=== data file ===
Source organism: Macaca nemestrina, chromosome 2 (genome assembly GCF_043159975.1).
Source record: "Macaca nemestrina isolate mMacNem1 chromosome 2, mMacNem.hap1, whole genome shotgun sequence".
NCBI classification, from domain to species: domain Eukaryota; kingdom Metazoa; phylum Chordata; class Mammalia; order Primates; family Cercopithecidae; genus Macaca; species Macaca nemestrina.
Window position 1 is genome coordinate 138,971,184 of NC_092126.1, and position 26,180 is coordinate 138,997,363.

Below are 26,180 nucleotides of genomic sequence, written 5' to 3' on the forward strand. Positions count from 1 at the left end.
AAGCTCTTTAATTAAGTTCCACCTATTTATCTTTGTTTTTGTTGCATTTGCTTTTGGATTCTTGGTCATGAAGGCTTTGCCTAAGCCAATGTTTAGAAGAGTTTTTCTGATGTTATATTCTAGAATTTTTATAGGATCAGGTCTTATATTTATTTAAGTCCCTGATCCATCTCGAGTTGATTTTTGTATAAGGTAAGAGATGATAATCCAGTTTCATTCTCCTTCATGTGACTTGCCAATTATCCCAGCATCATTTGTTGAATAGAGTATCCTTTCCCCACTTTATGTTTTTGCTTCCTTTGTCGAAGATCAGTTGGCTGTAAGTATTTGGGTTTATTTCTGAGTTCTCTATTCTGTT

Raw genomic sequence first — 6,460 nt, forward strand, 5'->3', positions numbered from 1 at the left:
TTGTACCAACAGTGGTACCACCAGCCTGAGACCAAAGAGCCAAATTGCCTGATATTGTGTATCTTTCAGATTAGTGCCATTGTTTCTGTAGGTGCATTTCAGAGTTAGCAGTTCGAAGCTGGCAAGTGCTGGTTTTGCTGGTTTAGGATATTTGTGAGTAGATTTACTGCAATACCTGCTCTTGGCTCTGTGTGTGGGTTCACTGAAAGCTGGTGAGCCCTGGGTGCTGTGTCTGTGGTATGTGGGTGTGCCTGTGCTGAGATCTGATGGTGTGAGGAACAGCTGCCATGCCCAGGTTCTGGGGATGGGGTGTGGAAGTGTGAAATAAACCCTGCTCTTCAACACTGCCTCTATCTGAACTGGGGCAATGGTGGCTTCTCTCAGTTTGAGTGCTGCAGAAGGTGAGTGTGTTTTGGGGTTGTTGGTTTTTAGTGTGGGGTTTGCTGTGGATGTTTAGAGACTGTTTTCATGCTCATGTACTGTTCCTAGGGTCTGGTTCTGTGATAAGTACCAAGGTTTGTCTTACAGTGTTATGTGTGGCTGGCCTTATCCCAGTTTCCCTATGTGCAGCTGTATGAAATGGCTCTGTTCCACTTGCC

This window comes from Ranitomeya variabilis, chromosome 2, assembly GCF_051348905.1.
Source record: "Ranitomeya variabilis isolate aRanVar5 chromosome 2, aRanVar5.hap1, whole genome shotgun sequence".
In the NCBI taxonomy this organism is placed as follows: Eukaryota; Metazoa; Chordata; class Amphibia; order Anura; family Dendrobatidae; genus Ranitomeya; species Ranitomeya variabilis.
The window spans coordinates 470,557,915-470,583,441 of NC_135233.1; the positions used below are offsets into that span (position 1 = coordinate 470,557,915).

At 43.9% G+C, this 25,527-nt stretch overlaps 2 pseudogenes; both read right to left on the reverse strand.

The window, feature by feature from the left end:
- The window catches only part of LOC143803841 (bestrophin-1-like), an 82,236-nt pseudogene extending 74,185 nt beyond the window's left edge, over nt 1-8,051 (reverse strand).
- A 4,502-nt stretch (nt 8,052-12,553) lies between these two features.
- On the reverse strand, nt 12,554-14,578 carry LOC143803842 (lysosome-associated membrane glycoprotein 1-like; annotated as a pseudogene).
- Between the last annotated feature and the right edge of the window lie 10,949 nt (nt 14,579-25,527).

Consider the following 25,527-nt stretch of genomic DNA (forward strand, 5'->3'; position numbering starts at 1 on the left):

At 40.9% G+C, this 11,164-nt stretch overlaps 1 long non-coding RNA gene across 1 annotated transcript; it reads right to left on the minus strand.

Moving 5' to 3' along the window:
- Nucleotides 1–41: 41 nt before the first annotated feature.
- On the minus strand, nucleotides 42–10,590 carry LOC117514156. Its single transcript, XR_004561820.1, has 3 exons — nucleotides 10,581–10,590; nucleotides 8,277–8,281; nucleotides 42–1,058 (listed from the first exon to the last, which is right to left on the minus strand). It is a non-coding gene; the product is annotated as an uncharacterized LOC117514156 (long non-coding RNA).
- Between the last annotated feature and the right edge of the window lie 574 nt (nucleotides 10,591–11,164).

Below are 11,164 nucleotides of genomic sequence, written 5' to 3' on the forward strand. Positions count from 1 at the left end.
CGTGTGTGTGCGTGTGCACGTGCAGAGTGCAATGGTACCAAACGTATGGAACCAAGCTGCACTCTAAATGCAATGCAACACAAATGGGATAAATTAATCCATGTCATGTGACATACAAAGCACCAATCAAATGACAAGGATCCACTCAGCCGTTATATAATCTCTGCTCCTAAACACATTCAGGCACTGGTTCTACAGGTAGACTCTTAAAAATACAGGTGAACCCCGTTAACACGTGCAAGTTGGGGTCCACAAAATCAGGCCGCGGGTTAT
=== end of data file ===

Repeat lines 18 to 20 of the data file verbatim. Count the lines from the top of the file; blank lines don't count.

- Between the last annotated feature and the right edge of the window lie 10,949 nt (nt 14,579-25,527).

Consider the following 25,527-nt stretch of genomic DNA (forward strand, 5'->3'; position numbering starts at 1 on the left):

At 40.9% G+C, this 11,164-nt stretch overlaps 1 long non-coding RNA gene across 1 annotated transcript; it reads right to left on the minus strand.